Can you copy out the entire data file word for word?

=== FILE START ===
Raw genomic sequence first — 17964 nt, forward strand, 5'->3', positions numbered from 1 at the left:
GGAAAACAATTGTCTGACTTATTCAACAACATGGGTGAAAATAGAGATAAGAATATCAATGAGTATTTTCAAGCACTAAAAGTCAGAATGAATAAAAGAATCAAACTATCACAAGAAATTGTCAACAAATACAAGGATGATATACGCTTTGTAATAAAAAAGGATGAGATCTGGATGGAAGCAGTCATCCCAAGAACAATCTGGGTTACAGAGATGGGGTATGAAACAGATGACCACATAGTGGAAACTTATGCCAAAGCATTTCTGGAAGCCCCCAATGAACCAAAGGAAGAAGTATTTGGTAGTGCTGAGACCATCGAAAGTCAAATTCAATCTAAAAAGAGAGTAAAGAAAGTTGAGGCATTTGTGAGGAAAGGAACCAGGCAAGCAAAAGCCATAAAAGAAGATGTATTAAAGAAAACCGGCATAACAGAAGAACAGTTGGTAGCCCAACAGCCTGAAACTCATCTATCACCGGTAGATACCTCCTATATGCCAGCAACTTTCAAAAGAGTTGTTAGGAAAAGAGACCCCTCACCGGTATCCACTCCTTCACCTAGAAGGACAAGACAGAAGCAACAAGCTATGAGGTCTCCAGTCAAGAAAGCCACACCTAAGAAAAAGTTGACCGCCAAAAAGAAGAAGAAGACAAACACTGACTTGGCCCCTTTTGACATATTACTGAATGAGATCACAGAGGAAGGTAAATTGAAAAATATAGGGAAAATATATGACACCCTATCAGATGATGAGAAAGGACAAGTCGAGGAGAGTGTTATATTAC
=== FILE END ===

Raw genomic sequence first — 17964 nt, forward strand, 5'->3', positions numbered from 1 at the left:
GGAAAACAATTGTCTGACTTATTCAACAACATGGGTGAAAATAGAGATAAGAATATCAATGAGTATTTTCAAGCACTAAAAGTCAGAATGAATAAAAGAATCAAACTATCACAAGAAATTGTCAACAAATACAAGGATGATATACGCTTTGTAATAAAAAAGGATGAGATCTGGATGGAAGCAGTCATCCCAAGAACAATCTGGGTTACAGAGATGGGGTATGAAACAGATGACCACATAGTGGAAACTTATGCCAAAGCATTTCTGGAAGCCCCCAATGAACCAAAGGAAGAAGTATTTGGTAGTGCTGAGACCATCGAAAGTCAAATTCAATCTAAAAAGAGAGTAAAGAAAGTTGAGGCATTTGTGAGGAAAGGAACCAGGCAAGCAAAAGCCATAAAAGAAGATGTATTAAAGAAAACCGGCATAACAGAAGAACAGTTGGTAGCCCAACAGCCTGAAACTCATCTATCACCGGTAGATACCTCCTATATGCCAGCAACTTTCAAAAGAGTTGTTAGGAAAAGAGACCCCTCACCGGTATCCACTCCTTCACCTAGAAGGACAAGACAGAAGCAACAAGCTATGAGGTCTCCAGTCAAGAAAGCCACACCTAAGAAAAAGTTGACCGCCAAAAAGAAGAAGAAGACAAACACTGACTTGGCCCCTTTTGACATATTACTGAATGAGATCACAGAGGAAGGTAAATTGAAAAATATAGGGAAAATATATGACACCCTATCAGATGATGAGAAAGGACAAGTCGAGGAGAGTGTTATATTAC